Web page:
Lahsyade is a traditional summer dish loved by us pahari people. In Himachal the people of Kangra district must be the only ones who love their sour and tangy vegetables. Lahsyade is one of them. It is a time consuming and tedious process but the applause is usually worth the trouble. It is a patent of my dear Nani’s and this time I shot pics of her doing her magic in the kitchen.
Nani in cooking mode. I love her orange hair because that is how I always remember them. She works hard at this age, refuses to keep a maid to lighten her work load, cooks all our favourite dishes and hates to be called ‘old’. And she loves her soap opera’s and the ‘saas-bahu’ serials. she was extremely happy when I told her I wanted to learn her signature dish.
Mustard oil in an cast iron kadai/wok. Almost 1 and 1/2 cup of oil. Once you get the dish you can transform it into less oily one. The iron kadai lends a very distinctive taste to this vegetable.
Onions and garlic churned in a blender. This is almost 2 and 1/2 cups of this mixture. It has almost 15-18 garlic cloves.
put the onion mixture in the bubbling mustard oil. Of course anyone who has worked with mustard oil knows that you must let it cook before you add your ingredients if you don’t want the mustardy taste to it.
250 gms of imli in water sqeezed within an inch of its life.
Lasyade… deseeded and boiled.
Now the trick to deseed them is to keep a bowl of imli water handy. Take the lasyade and break with a ‘belan’ into halves and remove the seed and keep dipping your fingers into the ‘imli’ water to avoid the stickiness that oozes out of the Lahsyade. Put the deseeded Lasyade into water to avoid them turning black.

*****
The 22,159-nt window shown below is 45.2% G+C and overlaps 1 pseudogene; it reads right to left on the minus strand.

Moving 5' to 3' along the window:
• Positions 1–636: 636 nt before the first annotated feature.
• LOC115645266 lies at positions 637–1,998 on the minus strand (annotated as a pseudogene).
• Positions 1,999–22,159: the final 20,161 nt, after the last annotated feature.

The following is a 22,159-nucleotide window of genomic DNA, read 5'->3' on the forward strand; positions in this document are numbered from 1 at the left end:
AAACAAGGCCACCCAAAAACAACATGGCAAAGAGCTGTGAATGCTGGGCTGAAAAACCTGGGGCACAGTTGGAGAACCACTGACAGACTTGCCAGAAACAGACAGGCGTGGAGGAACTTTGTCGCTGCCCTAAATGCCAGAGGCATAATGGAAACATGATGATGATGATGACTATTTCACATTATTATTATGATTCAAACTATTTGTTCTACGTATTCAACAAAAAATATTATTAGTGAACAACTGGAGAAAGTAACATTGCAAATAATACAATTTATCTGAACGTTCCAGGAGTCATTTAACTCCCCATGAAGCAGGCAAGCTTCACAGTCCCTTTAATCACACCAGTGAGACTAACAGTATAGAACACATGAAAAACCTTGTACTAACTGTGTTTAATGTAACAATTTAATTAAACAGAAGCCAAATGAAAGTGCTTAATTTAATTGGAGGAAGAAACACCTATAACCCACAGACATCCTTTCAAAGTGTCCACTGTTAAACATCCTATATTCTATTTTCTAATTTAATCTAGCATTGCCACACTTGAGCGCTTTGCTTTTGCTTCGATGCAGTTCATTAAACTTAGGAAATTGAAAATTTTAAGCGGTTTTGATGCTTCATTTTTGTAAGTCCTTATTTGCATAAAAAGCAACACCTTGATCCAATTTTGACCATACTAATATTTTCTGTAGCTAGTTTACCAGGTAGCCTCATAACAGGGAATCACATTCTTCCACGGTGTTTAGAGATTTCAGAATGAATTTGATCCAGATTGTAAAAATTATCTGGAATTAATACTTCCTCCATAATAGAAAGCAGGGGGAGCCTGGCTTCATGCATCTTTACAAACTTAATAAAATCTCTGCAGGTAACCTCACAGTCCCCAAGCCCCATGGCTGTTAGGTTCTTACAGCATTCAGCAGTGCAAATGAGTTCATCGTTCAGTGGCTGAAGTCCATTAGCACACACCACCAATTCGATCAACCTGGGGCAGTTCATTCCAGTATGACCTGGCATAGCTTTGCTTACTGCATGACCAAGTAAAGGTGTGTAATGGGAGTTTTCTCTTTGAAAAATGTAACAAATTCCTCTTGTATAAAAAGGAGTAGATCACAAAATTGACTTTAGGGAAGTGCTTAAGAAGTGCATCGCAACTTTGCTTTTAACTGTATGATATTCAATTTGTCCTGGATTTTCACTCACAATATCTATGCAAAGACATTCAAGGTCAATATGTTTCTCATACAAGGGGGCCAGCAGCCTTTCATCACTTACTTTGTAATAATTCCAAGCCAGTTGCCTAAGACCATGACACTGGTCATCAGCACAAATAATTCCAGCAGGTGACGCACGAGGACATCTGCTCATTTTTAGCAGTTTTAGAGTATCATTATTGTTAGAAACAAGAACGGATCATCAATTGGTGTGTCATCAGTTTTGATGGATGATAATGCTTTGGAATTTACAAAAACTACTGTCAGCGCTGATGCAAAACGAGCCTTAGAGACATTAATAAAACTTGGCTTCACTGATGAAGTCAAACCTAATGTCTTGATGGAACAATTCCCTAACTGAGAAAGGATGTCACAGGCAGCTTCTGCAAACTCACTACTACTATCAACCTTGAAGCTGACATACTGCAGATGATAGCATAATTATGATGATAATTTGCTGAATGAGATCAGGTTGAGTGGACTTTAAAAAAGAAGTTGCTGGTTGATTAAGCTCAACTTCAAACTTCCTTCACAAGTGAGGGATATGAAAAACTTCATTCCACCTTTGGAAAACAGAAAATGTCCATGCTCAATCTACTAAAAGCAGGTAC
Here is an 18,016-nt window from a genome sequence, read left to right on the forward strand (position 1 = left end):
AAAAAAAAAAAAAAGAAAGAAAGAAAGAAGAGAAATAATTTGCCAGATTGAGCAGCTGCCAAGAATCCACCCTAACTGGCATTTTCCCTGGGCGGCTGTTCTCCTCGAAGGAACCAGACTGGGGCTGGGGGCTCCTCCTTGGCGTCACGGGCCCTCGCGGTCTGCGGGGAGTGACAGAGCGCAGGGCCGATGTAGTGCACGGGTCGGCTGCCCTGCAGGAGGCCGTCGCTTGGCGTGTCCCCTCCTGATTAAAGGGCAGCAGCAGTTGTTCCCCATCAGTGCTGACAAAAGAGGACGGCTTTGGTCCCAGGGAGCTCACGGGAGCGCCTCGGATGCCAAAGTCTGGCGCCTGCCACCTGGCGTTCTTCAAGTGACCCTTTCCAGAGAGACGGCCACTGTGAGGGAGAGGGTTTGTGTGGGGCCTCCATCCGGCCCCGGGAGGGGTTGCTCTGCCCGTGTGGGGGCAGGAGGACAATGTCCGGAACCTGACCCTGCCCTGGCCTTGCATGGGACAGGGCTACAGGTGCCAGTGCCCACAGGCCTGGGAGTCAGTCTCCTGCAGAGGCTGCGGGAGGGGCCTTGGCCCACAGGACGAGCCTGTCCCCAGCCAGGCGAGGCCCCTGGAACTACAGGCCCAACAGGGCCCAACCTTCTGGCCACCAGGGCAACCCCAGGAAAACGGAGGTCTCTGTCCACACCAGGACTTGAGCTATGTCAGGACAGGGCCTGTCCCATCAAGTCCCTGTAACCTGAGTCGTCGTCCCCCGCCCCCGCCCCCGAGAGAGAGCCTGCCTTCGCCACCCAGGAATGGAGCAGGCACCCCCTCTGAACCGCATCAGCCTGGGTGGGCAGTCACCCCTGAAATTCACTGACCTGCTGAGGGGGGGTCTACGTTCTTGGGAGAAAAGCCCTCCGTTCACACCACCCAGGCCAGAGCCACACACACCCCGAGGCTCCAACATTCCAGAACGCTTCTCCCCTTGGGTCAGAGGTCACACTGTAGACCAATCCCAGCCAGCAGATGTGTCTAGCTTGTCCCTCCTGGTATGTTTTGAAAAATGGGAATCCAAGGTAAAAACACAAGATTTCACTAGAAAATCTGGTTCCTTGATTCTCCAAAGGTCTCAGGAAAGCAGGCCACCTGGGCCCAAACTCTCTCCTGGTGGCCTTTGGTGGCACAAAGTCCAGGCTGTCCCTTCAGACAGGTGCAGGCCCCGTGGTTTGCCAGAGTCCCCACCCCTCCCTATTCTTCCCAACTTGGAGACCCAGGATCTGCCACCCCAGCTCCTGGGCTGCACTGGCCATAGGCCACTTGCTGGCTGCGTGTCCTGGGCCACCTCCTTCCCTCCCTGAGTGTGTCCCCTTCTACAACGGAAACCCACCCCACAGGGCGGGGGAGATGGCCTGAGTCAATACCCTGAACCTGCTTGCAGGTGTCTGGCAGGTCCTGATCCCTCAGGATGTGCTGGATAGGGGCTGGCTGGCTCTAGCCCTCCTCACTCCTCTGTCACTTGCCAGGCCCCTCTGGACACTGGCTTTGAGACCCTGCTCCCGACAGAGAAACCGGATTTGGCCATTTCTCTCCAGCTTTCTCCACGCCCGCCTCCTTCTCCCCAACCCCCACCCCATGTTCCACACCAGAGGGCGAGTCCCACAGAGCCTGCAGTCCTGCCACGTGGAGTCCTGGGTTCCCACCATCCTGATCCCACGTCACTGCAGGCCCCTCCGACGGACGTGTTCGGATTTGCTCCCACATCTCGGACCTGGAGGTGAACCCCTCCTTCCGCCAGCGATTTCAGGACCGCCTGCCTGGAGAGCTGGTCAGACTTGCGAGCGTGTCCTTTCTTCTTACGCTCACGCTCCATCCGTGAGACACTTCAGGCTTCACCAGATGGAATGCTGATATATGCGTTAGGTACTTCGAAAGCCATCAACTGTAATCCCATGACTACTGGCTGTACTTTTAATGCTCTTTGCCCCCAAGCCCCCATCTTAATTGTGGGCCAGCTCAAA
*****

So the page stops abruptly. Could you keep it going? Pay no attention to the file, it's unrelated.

She deseeded almost 3 kgs of lasyade for this. Can you imagine the patience? And she didn’t even ask for help.
Close-up of the beauties.
Now to the baeutifully brown onion add dhania powder and turmeric powder. To taste which in Nani’s case amounted to at least 5 tbps of dhania powder and 2 of turmeric.
Add red chilli powder. Only about 3 teaspoons. Nani can’t eat chilli. If you like add more.
Mix it up and cook for some time.
Add the deseeded and boiled Lasyade to the onions.
Add salt to taste.
My Nani working to get some more juice out of the imli. I really bugged her with my constant demands for her to stop and let me photograph. She bore up pretty well to the pressure.
Adding the imli paste to the Lasyade.
Add ‘shakkar’ to the lasyade. I am not sure what to call it in english. It isn’t ‘brown sugar’ for sure.
This is what ‘shakkar’ looks like.
Now sit back and let it cook. With occasional stiring. We are waiting for the oil to be released by the lasyade.
Almost 3 hours after we started the lasyade are done. Cann you appreciate the amount of oil these little green dudes have? And look at the quantity of made lasyade from almost 3 kgs of raw ones.
And its ready to be eaten with chappatis or paranthas.
I made the mistake of asking Nani to photograph them the next morning. I was thinking of the light and how to take a pretty picture. This is what was left for me.
Anyway, I had to chronical this dish. Lasyade/Lasuda/ cordia dichotoma is fairly common all over our country and in the temperate zones too so it might be worth the trouble to look for them. Or you can always come to Himachal and ask your landlady to cook them for you.
Oh what was Nanu doing all this while..
Eating his pastry and reading some magazine….